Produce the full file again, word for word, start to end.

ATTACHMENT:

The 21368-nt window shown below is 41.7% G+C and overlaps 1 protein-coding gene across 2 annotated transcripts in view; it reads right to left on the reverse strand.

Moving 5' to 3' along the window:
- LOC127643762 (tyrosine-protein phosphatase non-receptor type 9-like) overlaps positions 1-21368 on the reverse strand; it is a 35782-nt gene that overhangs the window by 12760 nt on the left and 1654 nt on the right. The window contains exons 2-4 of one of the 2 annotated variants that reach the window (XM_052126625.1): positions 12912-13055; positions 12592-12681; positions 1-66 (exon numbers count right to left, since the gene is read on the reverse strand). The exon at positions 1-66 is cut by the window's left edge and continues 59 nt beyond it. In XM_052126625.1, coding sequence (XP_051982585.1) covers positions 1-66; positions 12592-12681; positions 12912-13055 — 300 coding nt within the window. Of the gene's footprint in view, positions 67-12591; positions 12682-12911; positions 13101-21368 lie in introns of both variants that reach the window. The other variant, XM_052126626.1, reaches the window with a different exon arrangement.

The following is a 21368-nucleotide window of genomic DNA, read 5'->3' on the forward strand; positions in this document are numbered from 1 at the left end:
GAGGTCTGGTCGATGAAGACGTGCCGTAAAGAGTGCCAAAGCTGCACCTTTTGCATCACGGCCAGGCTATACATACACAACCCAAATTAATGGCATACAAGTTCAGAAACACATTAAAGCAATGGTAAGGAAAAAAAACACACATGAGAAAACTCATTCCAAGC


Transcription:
The 21368-nt window shown below is 41.7% G+C and overlaps 1 protein-coding gene across 2 annotated transcripts in view; it reads right to left on the reverse strand.

Moving 5' to 3' along the window:
- LOC127643762 (tyrosine-protein phosphatase non-receptor type 9-like) overlaps positions 1-21368 on the reverse strand; it is a 35782-nt gene that overhangs the window by 12760 nt on the left and 1654 nt on the right. The window contains exons 2-4 of one of the 2 annotated variants that reach the window (XM_052126625.1): positions 12912-13055; positions 12592-12681; positions 1-66 (exon numbers count right to left, since the gene is read on the reverse strand). The exon at positions 1-66 is cut by the window's left edge and continues 59 nt beyond it. In XM_052126625.1, coding sequence (XP_051982585.1) covers positions 1-66; positions 12592-12681; positions 12912-13055 — 300 coding nt within the window. Of the gene's footprint in view, positions 67-12591; positions 12682-12911; positions 13101-21368 lie in introns of both variants that reach the window. The other variant, XM_052126626.1, reaches the window with a different exon arrangement.

The following is a 21368-nucleotide window of genomic DNA, read 5'->3' on the forward strand; positions in this document are numbered from 1 at the left end:
GAGGTCTGGTCGATGAAGACGTGCCGTAAAGAGTGCCAAAGCTGCACCTTTTGCATCACGGCCAGGCTATACATACACAACCCAAATTAATGGCATACAAGTTCAGAAACACATTAAAGCAATGGTAAGGAAAAAAAACACACATGAGAAAACTCATTCCAAGC